To understand the Right in Spain, it is useful to look at certain trends taking place all throughout Europe, Latin America, and, to a large extent, in the United States. Since the crisis of 2008, the financial crisis created an awakening and a shift in common sense among very wide sectors of Western populations. To put it in classic terms, people understood that our lives should not be in the hands of politicians and bankers, and that there are rights that should not be subject to the rules of the free market. That awakening led to a democratizing impulse that found expression in social movements, parties, and historical victories, most recently in Latin America with the government of President Gabriel Boric in Chile and Gustavo Petro in Colombia.
Meanwhile, in Spain, we saw the first coalition government in the history of our democracy — the first time a force to the left of the Socialist Party was in power. We have seen significant democratic advance under the governing coalition, although, undoubtedly, the feminist movement has been at the vanguard of recent transformations. All those transformations, it turned out, have spurred a reaction.
Now we have a situation where there are many reactionaries throughout the world who are vying for power, and, often, the political arm of those forces is dominated by the extreme right. I prefer to speak of reactionaries rather than just the Right, because, while the Right and the extreme right have their own political vehicle, they have many other tools — for example, in the media or the judiciary branch of government, where they can work to undermine democratic standards.
In Spain, for example, judicial bodies have never supported feminist policies, neither now nor with the government of [former prime minister] José Luis Rodríguez Zapatero, which was another government that advanced women’s and feminist rights. The judiciary has never, ever been in favor of those advances.
These reactionary sectors, which have many sources of power, are growing more organized, and have taken central aim at women and LGBTQ people. They are a reaction to democratic advances, and the majority of us still think that the world needs more and not less democracy — more civil rights, more political rights, and, what seems to me to be the most important, more material rights. One cannot be free, nor can we speak of full democracy, if people do not have access to health, education, a life free of gender violence, and all the rights that, in the end, make life itself and the exercise of freedom possible.
Even with all the feminist progress in Spain, it seems to me there are still similarities with what’s happening in the United States. The New York Times recently reported that, although abortion laws are moving in a progressive direction in Spain, there are still doctors who refuse to perform the procedure, making abortion availability in Spain patchy at best. The situation is somewhat similar in the United States, where, after the end of Roe, abortion is legal in some states and not in others.
Before Spain’s new abortion law was passed, access to the procedure was negatively affected by a lack of regulation of those who considered themselves “conscientious objectors,” meaning those who refused to assist the voluntary termination of a pregnancy. Due to that lack of regulation, many women had to travel hundreds of kilometers to another province or autonomous community [Spain’s equivalent of a US state].
The new abortion law tries to solve this issue by establishing that all public hospitals must be the point of reference for anyone seeking a voluntary termination of pregnancy and that, therefore, women must be able to go to the hospital closest to their home for the procedure. The law also states that health personnel, not just doctors, should be able to perform the abortion if they want to.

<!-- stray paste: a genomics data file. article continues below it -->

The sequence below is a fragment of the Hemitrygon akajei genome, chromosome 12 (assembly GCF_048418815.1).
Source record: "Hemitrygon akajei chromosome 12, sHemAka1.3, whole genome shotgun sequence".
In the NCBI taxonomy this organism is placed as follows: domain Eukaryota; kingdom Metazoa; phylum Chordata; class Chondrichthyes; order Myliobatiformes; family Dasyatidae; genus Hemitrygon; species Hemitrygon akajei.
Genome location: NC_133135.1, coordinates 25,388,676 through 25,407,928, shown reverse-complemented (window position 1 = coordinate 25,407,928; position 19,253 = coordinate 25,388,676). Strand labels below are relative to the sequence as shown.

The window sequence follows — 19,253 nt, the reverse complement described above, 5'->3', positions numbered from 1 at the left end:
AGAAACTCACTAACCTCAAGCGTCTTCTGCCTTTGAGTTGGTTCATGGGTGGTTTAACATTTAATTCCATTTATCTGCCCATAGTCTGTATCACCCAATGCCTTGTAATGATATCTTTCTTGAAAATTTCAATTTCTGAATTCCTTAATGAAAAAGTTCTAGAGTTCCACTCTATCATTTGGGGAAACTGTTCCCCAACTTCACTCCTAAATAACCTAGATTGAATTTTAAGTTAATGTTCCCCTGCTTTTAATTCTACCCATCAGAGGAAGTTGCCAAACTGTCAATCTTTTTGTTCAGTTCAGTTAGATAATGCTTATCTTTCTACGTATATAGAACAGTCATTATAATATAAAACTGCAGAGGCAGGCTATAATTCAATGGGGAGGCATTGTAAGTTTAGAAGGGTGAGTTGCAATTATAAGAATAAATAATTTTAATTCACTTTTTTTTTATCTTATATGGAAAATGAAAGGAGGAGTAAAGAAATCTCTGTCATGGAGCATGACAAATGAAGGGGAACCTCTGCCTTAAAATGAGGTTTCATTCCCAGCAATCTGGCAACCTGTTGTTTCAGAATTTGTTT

All health care personnel have the constitutional right to conscientious objection, but this right must also be regulated in the same way as we have done with euthanasia in Spain, so that all medical personnel who are objectors appear in a registry. This guarantees that, in the hospital service where those objectors work, there are provisions to always have on staff a doctor who is not an objector and who can carry out voluntary termination of a pregnancy.
It is important to have very clear information. We met with the equality policy advisor to the governor of New York, and what’s most important now is that women have access to clear information and combat the disinformation spread by reactionaries and of those who are against women’s rights. It’s important to let women know what legislation exists in their state (or in their country) and how they can get access to a safe abortion.
We also need to be united at moments like this. We have to start from a shared understanding that, if women’s rights are under attack anywhere in the world, it is the responsibility of all of us to do something about it. Because if we do not win the maximum rights for all women, we will always be at risk of setbacks and violation of rights.
Now is the time for us to show very clearly that we feminists are the majority, and we want what we have for all women.
What is your reading of the current political situation in the United States, and what advice do you have for the feminist movement here?
The American feminist movement has always been a point of reference for us in Spain. It is an essential part of the history of women and the feminist movement. I have great hopes for the feminist movement both internationally and in the United States.
We have been pleasantly surprised, because many members of the current coalition came out of the political history of Podemos — that is to say, from an activist background. Now that we are in government, we have achieved many social movement goals. Spain has become a reference point for the guarantee of women’s rights, and that is a tribute to our work and that of the Spanish feminist movement.
Just as when Spanish feminists have had to learn from the example of other comrades, now we are in a position where we, too, can contribute to that common pool of experience and help in whatever is possible. But I say this with the utmost respect for a feminist movement like the American movement, which is an international beacon. I am sure the American feminist movement will not accept the violations of women’s rights and that they will not leave the right to decide over their own bodies to a government entity — especially because that right is the gateway to all other rights. If a woman cannot decide when or when not to be a mother, or what contraceptives to take, it is much more difficult for her to gain employment, health care, culture, and the enjoyment of leisure time. But we have great confidence in the feminist movement.